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The Hindu
The Hindu
The Hindu Bureau

Bengaluru water supply body bans use of drinking water for non-essential purposes, fine of ₹5,000 for violators

In response to the water scarcity in Bengaluru and surrounding districts, the Bengaluru Water Supply and Sewage Board (BWSSB) has issued an order prohibiting the use of potable water for non-essential purpose, including washing vehicles, gardening, and for entertainment purposes like water fountains. Additionally, malls and theatres have been instructed to limit water usage to drinking, road construction, and cleaning purpose only.

The BWSSB has introduced fines for violators, starting at ₹5,000 and escalating to ₹500 per day for subsequent violations. Furthermore, the board has established a dedicated call centre (1916) for citizens to report any misuse of water. BWSSB Chairman Ram Prasath Manohar urged citizens to report violations, and assured swift action by the board.

The order has raised several questions, including how the ban on misuse of potable water will be enforced.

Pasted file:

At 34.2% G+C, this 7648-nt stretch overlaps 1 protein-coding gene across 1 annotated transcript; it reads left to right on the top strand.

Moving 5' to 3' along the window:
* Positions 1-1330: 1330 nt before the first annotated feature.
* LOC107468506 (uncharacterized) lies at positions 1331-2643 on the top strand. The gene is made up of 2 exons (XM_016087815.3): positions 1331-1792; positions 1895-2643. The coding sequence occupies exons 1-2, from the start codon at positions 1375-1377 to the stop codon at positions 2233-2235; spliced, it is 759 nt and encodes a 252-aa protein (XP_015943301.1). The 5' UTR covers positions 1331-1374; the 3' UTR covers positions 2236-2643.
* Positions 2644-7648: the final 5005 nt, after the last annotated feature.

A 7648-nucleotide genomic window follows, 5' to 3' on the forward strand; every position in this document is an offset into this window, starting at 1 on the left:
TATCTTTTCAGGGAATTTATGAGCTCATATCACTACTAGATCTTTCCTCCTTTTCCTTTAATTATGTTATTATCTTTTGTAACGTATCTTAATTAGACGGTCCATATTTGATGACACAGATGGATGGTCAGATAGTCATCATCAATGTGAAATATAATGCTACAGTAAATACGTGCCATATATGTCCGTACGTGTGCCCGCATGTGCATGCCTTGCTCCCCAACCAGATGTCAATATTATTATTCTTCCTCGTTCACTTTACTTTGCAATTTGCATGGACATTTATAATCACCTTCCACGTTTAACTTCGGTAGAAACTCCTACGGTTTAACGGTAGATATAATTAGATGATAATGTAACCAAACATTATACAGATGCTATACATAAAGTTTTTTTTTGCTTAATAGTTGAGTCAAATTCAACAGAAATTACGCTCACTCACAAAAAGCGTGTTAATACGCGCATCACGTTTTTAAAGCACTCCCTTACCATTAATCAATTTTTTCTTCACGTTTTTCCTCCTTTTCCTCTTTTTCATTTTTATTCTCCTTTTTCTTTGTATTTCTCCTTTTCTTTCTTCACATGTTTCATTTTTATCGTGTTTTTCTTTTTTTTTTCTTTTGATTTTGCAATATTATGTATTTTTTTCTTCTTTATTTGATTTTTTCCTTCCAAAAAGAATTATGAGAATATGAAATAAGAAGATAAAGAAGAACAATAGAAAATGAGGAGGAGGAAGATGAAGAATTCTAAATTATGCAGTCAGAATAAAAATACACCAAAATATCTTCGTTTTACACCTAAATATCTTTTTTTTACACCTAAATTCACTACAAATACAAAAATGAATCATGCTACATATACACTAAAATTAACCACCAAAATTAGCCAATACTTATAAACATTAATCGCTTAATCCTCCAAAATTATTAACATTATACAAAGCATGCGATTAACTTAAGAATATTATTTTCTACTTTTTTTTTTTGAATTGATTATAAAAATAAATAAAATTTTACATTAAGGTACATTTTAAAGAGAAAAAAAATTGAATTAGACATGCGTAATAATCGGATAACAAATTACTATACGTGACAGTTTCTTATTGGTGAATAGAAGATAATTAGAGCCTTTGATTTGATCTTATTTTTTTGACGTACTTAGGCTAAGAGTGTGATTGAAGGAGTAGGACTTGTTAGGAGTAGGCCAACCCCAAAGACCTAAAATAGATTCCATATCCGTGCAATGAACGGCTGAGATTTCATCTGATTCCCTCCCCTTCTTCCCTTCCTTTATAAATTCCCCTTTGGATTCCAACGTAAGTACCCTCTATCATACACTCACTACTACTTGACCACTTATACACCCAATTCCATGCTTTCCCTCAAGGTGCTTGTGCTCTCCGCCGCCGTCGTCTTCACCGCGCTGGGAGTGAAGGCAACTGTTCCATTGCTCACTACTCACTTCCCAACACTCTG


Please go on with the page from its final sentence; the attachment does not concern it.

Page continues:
Sources in the BWSSB said while citizens are encouraged to report violations in their areas, assistant engineers will tour their jurisdictions to look for and book offenders.

Why the order had some residents worried

The order has sparked some concern, especially among residents of independent houses that have no access to treated water. While large apartments have been mandated to install in-situ Sewage Treatment Plants (STPs) and have access to recycled water, there is no such facility in any independent house in Bengaluru.

This order from BWSSB comes a day after the Bengaluru Urban district administration capped the prices of water tankers at a maximum of ₹1,200 for a 12,000-litre load to be delivered within 10 km. However, the price cap too has raised concerns.

In most severely affected areas of south eastern Bengaluru and along Kanakapura Road, most water tanker dealers claim that most borewells in these areas have gone dry. They claim to be going as far as 20 km away one way to fetch water, and this is the norm in these areas now. Thus, the price cap offers little solace for those who have to bear skyrocketing tanker prices in these areas.

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